For members


The best spots to recharge on the weekend in Vienna

There is no shortage of options for relaxation and recharging in Austria's capital. Here are a few suggestions

The Peace Pagoda in Vienna, Austria. Photo by Dimitry Anikin on Unsplash
The Peace Pagoda in Vienna, Austria. Photo by Dimitry Anikin on Unsplash

Vienna has a number of excellent places for its residents to enjoy over the weekend. 

A government focus on improving the quality of life for the city’s people created a capital with an extensive public transport system leading to several parks, commerce, culture and much more.

Many of these are entirely free to visit, and some have affordable rates.

A walk through Schönbrunn’s gardens, a UNESCO World Heritage Site, for example, is free, while coffee in one of Vienna’s most famous and traditional coffee houses, where people like Trotsky and Freud would sit to read the latest newspapers, would set you back €3.80. 

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From parks to cafes, spas and even a Buddhist monument, here are a few of the best places to unwind and recharge over the weekend in Vienna.

Schönbrunn garden, Lobau and Setagaya

One of the most touristic places in Vienna is also one of the best for a hideout, as incredible as it sounds. The parks of the beautiful Schönbrunn Palace the Habsburg summer retreat are free to enter and open all year round since 1779.

It extends for 1.2km from east to west and approximately one kilometre from north to sound. Together with the palace, it is on the UNESCO World Heritage Sites list.

There are many monuments, fountains, benches, and spots in nature to sit and relax.

The Schönbrunn Palace in Vienna, Austria Photo by Akshaye Sikand on Unsplash

The Schönbrunn Palace in Vienna, Austria. Photo by Akshaye Sikand on Unsplash

Vienna is surrounded by parks and woods, some more famous than others. They all offer great areas for recreation, hikes, and just chilling by their benches.

The Lobau park, located inside Danube-Auen National Park, is also known as Vienna’s jungle. A 2,300-hectare area east of the capital protects one of the last major floodplain landscapes in Central Europe.

It’s an excellent place for biking, hiking, and observing different species of plants and animals.

A smaller and more peaceful option is the 4,700sq/km Setagaya park in the 19th district of Vienna. The area was planned by Japanese garden designer Ken Nakajima almost 30 years ago and is known for its beautiful cherry blossoms, ponds and bamboo gates.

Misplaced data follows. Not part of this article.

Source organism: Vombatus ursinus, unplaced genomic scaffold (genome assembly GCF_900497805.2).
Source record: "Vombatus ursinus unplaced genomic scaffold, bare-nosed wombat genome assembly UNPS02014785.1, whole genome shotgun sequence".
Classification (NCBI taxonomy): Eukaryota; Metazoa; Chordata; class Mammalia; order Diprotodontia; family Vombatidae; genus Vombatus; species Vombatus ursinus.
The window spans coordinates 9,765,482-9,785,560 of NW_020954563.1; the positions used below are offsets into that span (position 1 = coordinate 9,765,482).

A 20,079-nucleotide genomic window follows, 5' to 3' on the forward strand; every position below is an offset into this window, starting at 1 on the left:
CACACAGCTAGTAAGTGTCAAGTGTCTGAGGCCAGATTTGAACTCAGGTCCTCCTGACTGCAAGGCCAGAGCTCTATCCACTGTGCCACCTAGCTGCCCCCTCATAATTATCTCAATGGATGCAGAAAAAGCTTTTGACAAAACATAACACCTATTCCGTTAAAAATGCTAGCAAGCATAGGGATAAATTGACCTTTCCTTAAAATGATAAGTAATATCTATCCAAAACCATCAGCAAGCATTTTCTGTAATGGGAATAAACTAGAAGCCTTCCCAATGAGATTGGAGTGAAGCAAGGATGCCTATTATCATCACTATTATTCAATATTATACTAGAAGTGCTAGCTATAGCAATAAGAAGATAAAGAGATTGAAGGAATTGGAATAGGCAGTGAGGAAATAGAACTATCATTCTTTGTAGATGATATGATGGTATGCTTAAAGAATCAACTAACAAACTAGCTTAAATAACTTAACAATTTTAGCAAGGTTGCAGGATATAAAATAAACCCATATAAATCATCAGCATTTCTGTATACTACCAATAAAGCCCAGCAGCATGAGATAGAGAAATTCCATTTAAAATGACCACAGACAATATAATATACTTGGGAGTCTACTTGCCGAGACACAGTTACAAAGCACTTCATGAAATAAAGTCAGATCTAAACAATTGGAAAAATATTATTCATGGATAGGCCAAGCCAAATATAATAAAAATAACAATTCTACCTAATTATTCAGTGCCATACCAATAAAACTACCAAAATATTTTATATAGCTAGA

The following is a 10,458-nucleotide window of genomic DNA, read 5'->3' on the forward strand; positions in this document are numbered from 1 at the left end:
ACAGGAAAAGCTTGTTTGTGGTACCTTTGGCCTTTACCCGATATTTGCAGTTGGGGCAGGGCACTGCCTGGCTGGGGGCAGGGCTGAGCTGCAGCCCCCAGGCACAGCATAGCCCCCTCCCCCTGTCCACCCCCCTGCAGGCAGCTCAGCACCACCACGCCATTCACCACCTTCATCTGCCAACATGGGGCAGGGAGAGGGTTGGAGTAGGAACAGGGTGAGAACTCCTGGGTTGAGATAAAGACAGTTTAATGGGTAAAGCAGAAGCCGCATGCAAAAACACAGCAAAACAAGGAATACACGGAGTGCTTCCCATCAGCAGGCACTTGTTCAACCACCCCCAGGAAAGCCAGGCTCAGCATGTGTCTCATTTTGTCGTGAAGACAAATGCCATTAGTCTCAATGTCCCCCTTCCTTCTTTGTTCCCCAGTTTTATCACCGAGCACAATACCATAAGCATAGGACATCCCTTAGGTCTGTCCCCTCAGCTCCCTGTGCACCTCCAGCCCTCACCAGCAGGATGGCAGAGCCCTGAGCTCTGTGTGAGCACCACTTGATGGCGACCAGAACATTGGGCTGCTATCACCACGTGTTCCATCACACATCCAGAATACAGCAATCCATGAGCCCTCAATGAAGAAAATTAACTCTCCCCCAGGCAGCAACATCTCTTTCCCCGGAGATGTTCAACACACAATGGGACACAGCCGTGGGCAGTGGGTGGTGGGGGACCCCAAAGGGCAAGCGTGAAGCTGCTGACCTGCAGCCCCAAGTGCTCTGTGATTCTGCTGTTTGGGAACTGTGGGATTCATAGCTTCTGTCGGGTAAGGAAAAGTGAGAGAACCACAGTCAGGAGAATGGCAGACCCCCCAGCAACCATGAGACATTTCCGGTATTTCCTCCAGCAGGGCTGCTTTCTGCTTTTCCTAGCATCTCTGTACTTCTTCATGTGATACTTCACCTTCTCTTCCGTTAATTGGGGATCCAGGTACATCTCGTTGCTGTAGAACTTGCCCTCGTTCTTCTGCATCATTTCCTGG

The park, however, is closed in winter and will open in April for visitors – no dogs are allowed. 

EXPLAINED: Everything you need to know about owning a pet in Austria

Indoor nature

Those looking for indoor places but still wanting to be close to nature have many options in Vienna. From the Schmetterlinghaus, where you can walk in the middle of butterflies, to its neighbouring Palmenhaus, where Viennese can enjoy coffee and a piece of Topfenstrudel surrounded by palm trees, there are many options. 

The city’s aquarium, Haus des Meeres, is also a great place to walk among monkeys and birds and pretend like you are in a tropical city. Perfect for the cold and windy Viennese days. 

Vienna is also the city of coffeehouses. You can spend your days roaming through the different and beautiful spots without visiting any of them twice.

A waitress steps out of the Cafe Sperl in Vienna. AFP PHOTO / ALEXANDER KLEIN (Photo by ALEXANDER KLEIN / AFP)

The Cafe Central is the call for a more famous and traditional option. Those who prefer to recharge in a cosy environment can go to Vollpension, where senior citizens bake delicious treats. When days are cold, Cafe Jelinek offers armchairs by a fireplace. 

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Therme Wien Oberlaa

Austria is famous for its thermal areas, with stunning mountain spas, especially in the Alps. But for Viennese, Therme Wien, also known as Oberlaa, is undoubtedly the place to go to unwind and recharge. There are several zones: spa, sauna, tranquillity, adventure, beauty, relaxation and more.